Interesting article, here, found on Robin Good’s blog: Learning Independence: New Approaches for Educating the Net Generation
In a nutshell the key points are:
- Net Geners have a strong desire to learn and comprehend
- They are essentially goal-oriented in their educational choices (with an eye toward how certain classes in High School will help get them in the right college or how their college courses will prepare them for a specific career path)
- Net Geners want to learn, yet theirs is a more self-directed learning preference that centers around independence and autonomy
And there is some fine, quotable material as well …
To be human is to learn, and we learn from good teachers
Good enough for a bumper sticker, I should think.
Okay – this is a fine article. It has some references to back up the conclusions. And it offers quite a lot to think about (I had forgotten about WebQuests probably because I’ve yet to find a way to incorporate them into my work for corporate clients).
The gist, though, that Net Geners have a different learning preference and therefore tackle their education and learning differently than other generations … Not so new here … “our generation is different from yours” … Doh!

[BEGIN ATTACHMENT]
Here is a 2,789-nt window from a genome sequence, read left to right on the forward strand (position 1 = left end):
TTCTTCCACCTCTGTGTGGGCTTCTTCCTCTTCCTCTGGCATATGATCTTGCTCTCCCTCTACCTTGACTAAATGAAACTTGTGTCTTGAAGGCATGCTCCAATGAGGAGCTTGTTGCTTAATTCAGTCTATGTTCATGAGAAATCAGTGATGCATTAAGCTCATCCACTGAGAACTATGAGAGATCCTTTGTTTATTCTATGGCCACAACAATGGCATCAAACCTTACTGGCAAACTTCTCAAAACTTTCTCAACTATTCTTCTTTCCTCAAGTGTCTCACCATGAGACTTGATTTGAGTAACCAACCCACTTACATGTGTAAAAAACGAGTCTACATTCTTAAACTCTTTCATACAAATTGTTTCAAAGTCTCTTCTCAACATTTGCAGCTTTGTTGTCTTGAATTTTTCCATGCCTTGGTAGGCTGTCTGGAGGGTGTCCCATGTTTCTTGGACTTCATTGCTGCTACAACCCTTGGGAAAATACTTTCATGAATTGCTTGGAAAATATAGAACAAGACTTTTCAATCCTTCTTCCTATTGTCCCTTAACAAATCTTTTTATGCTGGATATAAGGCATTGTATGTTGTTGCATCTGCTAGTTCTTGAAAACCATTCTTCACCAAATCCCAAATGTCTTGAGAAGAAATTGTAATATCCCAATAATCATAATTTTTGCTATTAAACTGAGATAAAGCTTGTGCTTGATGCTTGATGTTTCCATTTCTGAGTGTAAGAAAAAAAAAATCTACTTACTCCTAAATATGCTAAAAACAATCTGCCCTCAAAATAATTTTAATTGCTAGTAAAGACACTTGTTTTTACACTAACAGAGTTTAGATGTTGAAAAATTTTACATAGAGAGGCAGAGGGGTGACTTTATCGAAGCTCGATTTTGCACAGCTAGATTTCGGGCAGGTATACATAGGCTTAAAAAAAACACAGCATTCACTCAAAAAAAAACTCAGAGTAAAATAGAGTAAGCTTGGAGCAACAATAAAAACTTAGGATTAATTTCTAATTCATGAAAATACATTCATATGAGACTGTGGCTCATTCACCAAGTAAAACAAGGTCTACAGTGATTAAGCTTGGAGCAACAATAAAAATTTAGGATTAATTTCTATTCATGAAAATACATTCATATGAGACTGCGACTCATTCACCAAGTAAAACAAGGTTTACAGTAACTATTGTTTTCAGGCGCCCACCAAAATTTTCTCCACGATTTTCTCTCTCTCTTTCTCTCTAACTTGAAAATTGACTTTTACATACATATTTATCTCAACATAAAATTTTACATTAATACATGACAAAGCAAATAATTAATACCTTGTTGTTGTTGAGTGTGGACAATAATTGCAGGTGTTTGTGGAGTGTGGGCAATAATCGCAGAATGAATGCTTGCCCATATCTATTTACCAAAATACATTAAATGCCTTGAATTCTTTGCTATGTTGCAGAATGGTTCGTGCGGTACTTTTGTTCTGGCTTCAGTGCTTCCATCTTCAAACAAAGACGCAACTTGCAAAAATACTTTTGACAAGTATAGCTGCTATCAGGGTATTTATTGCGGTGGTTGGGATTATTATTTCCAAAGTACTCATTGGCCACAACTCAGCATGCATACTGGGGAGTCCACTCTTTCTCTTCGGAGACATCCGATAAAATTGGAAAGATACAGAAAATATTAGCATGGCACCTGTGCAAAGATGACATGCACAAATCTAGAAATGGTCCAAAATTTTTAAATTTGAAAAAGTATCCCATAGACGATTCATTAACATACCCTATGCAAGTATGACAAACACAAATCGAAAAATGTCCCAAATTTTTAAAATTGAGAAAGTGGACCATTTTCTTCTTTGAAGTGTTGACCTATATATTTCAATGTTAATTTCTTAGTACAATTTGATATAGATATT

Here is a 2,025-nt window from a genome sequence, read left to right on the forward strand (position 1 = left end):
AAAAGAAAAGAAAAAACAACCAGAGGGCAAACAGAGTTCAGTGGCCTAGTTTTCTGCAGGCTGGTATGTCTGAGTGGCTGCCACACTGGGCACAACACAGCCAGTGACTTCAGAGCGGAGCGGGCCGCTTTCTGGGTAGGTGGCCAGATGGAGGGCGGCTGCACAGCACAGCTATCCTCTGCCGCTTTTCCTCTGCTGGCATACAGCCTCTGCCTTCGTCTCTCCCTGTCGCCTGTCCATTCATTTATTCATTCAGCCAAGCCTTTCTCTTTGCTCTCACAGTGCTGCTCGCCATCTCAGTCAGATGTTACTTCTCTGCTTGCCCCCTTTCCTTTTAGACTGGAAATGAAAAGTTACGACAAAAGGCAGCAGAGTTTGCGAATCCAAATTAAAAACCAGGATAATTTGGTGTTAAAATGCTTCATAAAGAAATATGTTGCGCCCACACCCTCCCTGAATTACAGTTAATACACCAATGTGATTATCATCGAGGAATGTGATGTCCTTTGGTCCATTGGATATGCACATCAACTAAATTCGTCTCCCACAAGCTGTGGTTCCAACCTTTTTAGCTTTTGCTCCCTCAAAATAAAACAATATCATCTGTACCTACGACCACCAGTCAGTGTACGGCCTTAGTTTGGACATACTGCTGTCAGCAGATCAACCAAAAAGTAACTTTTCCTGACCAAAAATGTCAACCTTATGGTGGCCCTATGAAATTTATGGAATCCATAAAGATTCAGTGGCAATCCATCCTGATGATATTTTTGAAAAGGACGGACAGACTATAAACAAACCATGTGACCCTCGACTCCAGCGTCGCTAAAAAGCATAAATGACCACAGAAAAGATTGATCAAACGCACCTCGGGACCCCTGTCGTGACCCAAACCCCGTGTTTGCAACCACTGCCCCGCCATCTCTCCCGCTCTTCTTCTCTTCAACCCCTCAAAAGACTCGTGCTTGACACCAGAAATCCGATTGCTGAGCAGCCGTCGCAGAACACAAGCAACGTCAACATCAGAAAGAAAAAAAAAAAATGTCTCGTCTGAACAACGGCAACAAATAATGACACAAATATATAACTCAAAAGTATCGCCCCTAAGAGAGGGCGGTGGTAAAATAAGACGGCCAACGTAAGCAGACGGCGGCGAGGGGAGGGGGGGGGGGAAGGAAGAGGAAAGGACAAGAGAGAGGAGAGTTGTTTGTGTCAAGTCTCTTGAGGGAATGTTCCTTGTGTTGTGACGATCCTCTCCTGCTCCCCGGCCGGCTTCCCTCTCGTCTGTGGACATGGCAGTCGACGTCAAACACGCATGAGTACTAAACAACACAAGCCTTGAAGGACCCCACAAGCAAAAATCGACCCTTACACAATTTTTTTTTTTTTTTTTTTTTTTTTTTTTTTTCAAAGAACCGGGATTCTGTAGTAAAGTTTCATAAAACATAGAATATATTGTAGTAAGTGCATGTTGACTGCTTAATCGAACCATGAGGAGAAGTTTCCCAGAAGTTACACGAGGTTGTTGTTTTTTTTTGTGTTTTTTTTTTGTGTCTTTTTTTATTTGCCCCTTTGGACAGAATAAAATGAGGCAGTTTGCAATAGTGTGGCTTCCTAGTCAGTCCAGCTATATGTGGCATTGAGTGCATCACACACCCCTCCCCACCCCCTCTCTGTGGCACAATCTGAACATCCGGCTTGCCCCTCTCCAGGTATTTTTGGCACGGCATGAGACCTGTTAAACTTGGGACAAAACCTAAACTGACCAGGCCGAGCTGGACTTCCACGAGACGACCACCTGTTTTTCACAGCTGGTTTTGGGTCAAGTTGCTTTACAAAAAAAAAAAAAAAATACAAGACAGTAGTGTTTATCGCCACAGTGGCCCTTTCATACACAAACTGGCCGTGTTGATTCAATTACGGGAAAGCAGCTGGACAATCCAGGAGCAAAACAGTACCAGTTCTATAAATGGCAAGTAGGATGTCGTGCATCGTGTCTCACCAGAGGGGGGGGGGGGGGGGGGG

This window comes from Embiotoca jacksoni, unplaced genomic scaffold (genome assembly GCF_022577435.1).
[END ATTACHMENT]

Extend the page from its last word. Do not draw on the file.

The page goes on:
Since young people will likely continue to be at the forefront of technological change, Net Geners will continue to have a lot to teach educators about evolving technology. Yet educators must not abdicate their role as authorities directing the learning experiences of their students.
Several years back I sat through a presentation on how GenXers are different from Boomers in the workplace – and how we ISD folks have to figure out designing training to meet the GenX learning preference … translation: our generation is different from yours.
The challenge then is not so much in recognizing that there’s a difference – but what does that difference in style, attitude or preference really mean.
This article is a good start.